The Tourist Info Centre gave us a brochure full of Mud Maps for the area and today we decided to use them, they were great. The first one we used was to the Fort Bourke Stockade, although the original stockade has been destroyed, probably washed away by floods there is still an old smaller one there. On the way back we stopped at the cemetery which is divided into religious sections like Catholic, Presbyterian, unsectarian then ethnic sections – Chinese and Afghan.
Map 2 was to the Historical Lock & Weir, the only lock on the Darling River … the lock doesn’t function these days.
We went back into town after that for some refreshments and we saw people coming to the shed beside the cafe. They were waiting for an old Crossley 2 cylinder diesel engine to be started up. It was enormous and I expected great thumping to come from it but that wasn’t the case, it just made a gently whooof, whooof, whooof sound. It’s first job was power generation in Sydney 1923 -1938 and it’s last job pumping for irrigation until 1964.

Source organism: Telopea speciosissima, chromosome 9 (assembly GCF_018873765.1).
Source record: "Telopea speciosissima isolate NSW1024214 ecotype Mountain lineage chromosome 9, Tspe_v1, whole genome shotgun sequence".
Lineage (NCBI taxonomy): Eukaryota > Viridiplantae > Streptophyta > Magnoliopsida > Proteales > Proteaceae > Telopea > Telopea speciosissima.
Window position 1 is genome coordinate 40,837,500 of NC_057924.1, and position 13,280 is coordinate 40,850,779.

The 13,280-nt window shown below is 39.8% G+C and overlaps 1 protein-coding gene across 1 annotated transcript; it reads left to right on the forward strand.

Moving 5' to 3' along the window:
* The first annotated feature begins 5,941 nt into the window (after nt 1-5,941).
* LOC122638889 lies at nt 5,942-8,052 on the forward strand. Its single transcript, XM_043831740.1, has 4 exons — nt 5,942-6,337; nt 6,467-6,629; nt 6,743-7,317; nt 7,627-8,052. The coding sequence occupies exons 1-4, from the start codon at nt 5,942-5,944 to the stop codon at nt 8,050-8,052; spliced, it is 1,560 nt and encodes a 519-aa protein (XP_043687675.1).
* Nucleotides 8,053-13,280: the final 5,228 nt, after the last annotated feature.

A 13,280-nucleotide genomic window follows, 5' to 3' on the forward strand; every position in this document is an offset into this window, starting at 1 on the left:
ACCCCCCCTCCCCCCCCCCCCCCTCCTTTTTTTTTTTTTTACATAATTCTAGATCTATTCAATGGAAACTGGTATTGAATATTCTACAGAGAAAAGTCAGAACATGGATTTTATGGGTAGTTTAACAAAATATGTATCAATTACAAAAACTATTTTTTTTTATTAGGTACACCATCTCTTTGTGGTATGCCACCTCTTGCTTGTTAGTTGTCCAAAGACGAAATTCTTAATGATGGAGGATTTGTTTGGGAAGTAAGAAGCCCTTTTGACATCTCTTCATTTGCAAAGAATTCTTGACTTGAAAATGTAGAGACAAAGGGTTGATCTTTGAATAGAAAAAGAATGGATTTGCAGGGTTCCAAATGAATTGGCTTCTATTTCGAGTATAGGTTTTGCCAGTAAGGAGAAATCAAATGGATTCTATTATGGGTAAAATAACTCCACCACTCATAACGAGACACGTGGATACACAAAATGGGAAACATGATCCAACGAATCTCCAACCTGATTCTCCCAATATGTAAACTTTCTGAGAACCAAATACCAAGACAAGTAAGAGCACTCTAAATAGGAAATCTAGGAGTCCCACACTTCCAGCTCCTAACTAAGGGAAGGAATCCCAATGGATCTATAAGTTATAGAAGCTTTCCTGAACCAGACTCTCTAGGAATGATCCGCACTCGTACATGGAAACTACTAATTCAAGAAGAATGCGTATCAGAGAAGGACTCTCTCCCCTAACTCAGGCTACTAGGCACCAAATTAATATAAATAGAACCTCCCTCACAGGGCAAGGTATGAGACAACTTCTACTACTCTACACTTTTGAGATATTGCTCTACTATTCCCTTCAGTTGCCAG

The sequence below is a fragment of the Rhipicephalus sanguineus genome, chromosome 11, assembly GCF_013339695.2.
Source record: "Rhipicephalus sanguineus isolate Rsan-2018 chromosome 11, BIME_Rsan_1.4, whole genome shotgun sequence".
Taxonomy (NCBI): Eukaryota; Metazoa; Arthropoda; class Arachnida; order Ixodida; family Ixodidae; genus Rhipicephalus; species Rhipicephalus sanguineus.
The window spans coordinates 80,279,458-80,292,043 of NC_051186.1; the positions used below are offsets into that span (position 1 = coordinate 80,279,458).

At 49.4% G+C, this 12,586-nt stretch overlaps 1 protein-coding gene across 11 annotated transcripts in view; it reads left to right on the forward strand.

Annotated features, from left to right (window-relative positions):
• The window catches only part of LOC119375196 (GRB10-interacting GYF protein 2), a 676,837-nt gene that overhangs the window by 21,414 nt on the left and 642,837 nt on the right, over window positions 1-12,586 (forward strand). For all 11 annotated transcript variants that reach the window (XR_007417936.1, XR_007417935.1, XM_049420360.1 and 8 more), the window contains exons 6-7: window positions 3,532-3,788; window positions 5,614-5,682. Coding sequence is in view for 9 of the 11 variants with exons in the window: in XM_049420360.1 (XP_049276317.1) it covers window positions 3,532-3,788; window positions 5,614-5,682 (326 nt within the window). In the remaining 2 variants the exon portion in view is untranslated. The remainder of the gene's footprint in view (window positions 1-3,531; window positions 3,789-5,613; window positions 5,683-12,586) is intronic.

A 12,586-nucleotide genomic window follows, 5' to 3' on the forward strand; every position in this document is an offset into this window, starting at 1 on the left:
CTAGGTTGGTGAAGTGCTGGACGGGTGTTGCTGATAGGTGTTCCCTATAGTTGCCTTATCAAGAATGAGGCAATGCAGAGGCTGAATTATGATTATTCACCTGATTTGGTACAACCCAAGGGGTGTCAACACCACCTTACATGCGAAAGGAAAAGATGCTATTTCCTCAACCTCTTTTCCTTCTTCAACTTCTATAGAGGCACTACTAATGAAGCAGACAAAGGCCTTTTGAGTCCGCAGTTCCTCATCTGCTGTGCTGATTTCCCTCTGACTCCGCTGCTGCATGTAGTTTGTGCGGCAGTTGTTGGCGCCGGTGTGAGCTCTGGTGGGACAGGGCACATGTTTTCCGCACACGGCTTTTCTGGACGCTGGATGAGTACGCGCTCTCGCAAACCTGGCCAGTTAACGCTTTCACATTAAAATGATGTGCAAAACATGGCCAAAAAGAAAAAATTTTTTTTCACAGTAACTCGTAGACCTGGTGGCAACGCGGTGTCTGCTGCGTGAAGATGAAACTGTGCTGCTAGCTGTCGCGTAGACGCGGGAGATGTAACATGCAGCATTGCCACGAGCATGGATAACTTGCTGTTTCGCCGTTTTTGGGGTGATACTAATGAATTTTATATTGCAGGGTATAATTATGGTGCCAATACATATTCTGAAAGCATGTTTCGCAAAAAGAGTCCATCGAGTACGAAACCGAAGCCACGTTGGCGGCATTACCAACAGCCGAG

After that we did the walking Mud Map to see the historic buildings of Bourke. There are lots of impressive old buildings in excellent condition but my favourite is the one designed by …… which incorporates very clever passive cooling, perfect for the Bourke climate.
We still hadn’t had enough of the Mud Maps so then we did the Wharf River Walk, which wasn’t a walk but a drive and as we came back towards “home” we took a track down to the old bridge just in time to see the sidewheeler, Jandara, heading away from the bridge back to its mooring near the Caravan Park. There was plenty of time for us to get back there to see it coming in to dock.